Earlier this year
NBA responds to NBL Next Stars program
NBA commissioner Adam Silver and G League president Shareef Abdur-Rahim have worked to eliminate two massive hurdles to convincing players uninterested in college basketball to pass on the lucrative National Basketball League of Australia by providing a massive salary increase and a structure that doesn't include playing full time in the G League.
California high school star Jalen Green, the No. 1 prospect in the 2020 ESPN 100, is making the leap to a reshaped NBA professional pathway program -- a G League initiative that sources say will pay elite prospects $500,000-plus and provide a one-year development program outside of the minor league's traditional team structure.
Green -- a potential No. 1 overall pick in the 2021 NBA draft -- announced Thursday that he is bypassing college to become the professional pathway's first participant, a decision that likely clears the way for more commitments from elite prospects.
His decision to join the NBA and G League's development program for the 2020-21 season has broad implications for the future of the NCAA and NBA landscapes. NBA commissioner Adam Silver and G League president Shareef Abdur-Rahim have worked to eliminate two massive hurdles to convincing players uninterested in college basketball to pass on the lucrative National Basketball League of Australia by providing a massive salary increase and a structure that doesn't include playing full time in the G League.
Once top 2020 draft prospects LaMelo Ball and RJ Hampton chose to play professionally in Australia this year, Silver became more determined in pushing Abdur-Rahim to explore a financial and basketball structure that enticed top American prospects. Green represents a massive breakthrough for the NBA's long-standing goal of gaining access to top prospects who want an alternative to the NCAA.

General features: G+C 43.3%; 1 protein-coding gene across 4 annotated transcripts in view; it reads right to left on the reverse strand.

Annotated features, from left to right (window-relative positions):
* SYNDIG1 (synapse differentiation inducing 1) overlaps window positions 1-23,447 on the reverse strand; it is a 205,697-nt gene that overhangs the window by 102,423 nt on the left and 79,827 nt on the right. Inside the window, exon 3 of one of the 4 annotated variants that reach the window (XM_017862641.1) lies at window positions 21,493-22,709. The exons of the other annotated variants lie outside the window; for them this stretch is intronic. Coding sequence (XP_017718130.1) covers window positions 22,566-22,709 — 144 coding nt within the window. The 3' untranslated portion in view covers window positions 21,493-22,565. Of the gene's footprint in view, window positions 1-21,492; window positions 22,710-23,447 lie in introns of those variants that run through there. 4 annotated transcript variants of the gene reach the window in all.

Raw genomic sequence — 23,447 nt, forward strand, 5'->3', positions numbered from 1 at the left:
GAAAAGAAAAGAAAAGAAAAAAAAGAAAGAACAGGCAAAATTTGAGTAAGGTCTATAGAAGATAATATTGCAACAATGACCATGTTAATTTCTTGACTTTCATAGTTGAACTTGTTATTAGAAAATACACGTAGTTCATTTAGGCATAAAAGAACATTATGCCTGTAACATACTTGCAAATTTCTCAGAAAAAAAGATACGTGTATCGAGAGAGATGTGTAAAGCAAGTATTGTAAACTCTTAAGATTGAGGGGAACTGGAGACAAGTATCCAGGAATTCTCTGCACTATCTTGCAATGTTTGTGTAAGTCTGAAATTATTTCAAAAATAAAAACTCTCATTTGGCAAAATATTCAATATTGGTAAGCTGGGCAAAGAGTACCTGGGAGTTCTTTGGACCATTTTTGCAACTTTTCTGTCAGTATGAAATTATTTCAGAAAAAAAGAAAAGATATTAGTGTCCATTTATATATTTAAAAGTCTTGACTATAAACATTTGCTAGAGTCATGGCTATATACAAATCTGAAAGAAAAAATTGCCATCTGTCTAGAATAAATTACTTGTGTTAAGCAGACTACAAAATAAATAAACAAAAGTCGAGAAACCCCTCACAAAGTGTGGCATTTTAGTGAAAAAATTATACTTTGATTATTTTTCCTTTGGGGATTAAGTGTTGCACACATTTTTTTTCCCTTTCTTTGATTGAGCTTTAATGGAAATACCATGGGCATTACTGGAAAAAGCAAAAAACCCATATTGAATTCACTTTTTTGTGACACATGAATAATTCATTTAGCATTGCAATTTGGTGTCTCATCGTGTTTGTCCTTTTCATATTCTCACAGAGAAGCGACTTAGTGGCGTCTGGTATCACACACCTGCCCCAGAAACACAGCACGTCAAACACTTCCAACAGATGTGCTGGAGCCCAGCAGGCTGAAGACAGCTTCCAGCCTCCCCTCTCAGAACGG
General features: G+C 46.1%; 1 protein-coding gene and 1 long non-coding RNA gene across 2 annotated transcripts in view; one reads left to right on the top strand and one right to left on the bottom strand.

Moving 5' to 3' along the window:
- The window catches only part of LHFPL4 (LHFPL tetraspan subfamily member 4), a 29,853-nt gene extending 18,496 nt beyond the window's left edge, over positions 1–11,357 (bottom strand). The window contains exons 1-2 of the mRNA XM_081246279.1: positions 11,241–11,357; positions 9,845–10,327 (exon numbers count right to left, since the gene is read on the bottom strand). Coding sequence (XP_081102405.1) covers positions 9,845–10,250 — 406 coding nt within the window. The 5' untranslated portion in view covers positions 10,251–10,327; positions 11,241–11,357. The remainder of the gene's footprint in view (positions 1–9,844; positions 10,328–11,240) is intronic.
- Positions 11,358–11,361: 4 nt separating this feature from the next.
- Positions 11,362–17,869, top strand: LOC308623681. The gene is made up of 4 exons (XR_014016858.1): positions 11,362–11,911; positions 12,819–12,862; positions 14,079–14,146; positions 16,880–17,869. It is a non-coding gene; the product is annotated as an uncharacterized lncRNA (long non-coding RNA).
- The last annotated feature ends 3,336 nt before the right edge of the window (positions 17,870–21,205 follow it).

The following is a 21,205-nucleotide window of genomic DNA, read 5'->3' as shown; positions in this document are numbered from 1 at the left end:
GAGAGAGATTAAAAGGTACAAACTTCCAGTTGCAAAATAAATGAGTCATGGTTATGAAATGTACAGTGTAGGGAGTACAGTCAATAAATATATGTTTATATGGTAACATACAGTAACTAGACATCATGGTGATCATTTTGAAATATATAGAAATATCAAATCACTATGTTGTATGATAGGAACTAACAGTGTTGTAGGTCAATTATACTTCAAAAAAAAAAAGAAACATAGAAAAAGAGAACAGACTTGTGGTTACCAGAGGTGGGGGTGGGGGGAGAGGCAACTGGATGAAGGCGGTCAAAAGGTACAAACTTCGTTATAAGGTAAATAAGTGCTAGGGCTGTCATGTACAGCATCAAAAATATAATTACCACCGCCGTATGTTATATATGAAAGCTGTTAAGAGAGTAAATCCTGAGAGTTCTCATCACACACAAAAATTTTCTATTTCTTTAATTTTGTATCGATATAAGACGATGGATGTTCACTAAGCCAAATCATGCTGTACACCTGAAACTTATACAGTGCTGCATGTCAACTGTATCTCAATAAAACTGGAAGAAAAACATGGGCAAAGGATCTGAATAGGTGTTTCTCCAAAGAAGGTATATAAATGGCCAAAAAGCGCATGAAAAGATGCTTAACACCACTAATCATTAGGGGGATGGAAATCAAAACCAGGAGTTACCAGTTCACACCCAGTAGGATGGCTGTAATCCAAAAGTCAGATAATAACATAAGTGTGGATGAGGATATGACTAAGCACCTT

"That's a real program that the NBL has," Abdur-Rahim told ESPN. "It's appealing. We have kids leaving the United States -- Texas and California and Georgia -- to go around the world to play, and our NBA community has to travel there to scout them. That's counterintuitive. The NBA is the best development system in the world, and those players shouldn't have to go somewhere else to develop for a year. They should be in our development system."
Abdur-Rahim reported back to Silver on the factors that he believed needed altering for the program to become viable. First, the $125,000 salary lagged significantly behind mid-six-figure offers in Australia.
Full story: https://www.espn.com/nba/story/_/id/29043828/sources-top-high-school-player-jalen-green-enter-nba-g-league-pathway
This revamped program has secured the signature of projected #1 pick Jalen Green and in my opinion effectively spells the end of the NBL's next stars recruitment of US high school stars.